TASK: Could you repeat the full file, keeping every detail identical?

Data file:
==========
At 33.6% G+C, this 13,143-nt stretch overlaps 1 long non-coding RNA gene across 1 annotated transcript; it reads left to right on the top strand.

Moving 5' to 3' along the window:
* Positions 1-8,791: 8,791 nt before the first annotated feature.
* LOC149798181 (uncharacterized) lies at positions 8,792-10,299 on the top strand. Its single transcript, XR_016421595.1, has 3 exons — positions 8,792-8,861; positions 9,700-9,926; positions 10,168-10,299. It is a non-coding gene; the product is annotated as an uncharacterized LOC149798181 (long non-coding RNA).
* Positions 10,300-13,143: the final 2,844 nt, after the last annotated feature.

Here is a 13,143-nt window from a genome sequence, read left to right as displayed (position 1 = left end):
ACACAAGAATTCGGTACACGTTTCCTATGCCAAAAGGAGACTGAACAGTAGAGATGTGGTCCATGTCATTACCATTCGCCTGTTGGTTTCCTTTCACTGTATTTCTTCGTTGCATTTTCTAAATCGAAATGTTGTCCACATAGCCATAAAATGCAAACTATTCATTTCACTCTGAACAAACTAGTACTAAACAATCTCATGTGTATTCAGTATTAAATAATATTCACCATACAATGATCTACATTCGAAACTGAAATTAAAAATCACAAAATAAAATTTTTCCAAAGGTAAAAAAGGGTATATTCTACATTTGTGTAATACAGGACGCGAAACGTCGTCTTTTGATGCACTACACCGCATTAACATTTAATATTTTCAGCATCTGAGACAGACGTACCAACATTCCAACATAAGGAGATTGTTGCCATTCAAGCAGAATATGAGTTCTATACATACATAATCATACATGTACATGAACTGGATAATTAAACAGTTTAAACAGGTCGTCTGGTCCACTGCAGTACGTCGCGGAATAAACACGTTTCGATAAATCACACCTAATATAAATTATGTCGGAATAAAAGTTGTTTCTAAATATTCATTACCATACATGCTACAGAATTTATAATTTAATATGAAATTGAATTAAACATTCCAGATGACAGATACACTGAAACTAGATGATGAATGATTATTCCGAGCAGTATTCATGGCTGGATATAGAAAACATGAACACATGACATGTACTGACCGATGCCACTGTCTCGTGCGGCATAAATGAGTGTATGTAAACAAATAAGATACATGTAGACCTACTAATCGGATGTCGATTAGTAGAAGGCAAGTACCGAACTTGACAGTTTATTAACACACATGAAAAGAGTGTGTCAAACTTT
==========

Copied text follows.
At 33.6% G+C, this 13,143-nt stretch overlaps 1 long non-coding RNA gene across 1 annotated transcript; it reads left to right on the top strand.

Moving 5' to 3' along the window:
* Positions 1-8,791: 8,791 nt before the first annotated feature.
* LOC149798181 (uncharacterized) lies at positions 8,792-10,299 on the top strand. Its single transcript, XR_016421595.1, has 3 exons — positions 8,792-8,861; positions 9,700-9,926; positions 10,168-10,299. It is a non-coding gene; the product is annotated as an uncharacterized LOC149798181 (long non-coding RNA).
* Positions 10,300-13,143: the final 2,844 nt, after the last annotated feature.

Here is a 13,143-nt window from a genome sequence, read left to right as displayed (position 1 = left end):
ACACAAGAATTCGGTACACGTTTCCTATGCCAAAAGGAGACTGAACAGTAGAGATGTGGTCCATGTCATTACCATTCGCCTGTTGGTTTCCTTTCACTGTATTTCTTCGTTGCATTTTCTAAATCGAAATGTTGTCCACATAGCCATAAAATGCAAACTATTCATTTCACTCTGAACAAACTAGTACTAAACAATCTCATGTGTATTCAGTATTAAATAATATTCACCATACAATGATCTACATTCGAAACTGAAATTAAAAATCACAAAATAAAATTTTTCCAAAGGTAAAAAAGGGTATATTCTACATTTGTGTAATACAGGACGCGAAACGTCGTCTTTTGATGCACTACACCGCATTAACATTTAATATTTTCAGCATCTGAGACAGACGTACCAACATTCCAACATAAGGAGATTGTTGCCATTCAAGCAGAATATGAGTTCTATACATACATAATCATACATGTACATGAACTGGATAATTAAACAGTTTAAACAGGTCGTCTGGTCCACTGCAGTACGTCGCGGAATAAACACGTTTCGATAAATCACACCTAATATAAATTATGTCGGAATAAAAGTTGTTTCTAAATATTCATTACCATACATGCTACAGAATTTATAATTTAATATGAAATTGAATTAAACATTCCAGATGACAGATACACTGAAACTAGATGATGAATGATTATTCCGAGCAGTATTCATGGCTGGATATAGAAAACATGAACACATGACATGTACTGACCGATGCCACTGTCTCGTGCGGCATAAATGAGTGTATGTAAACAAATAAGATACATGTAGACCTACTAATCGGATGTCGATTAGTAGAAGGCAAGTACCGAACTTGACAGTTTATTAACACACATGAAAAGAGTGTGTCAAACTTT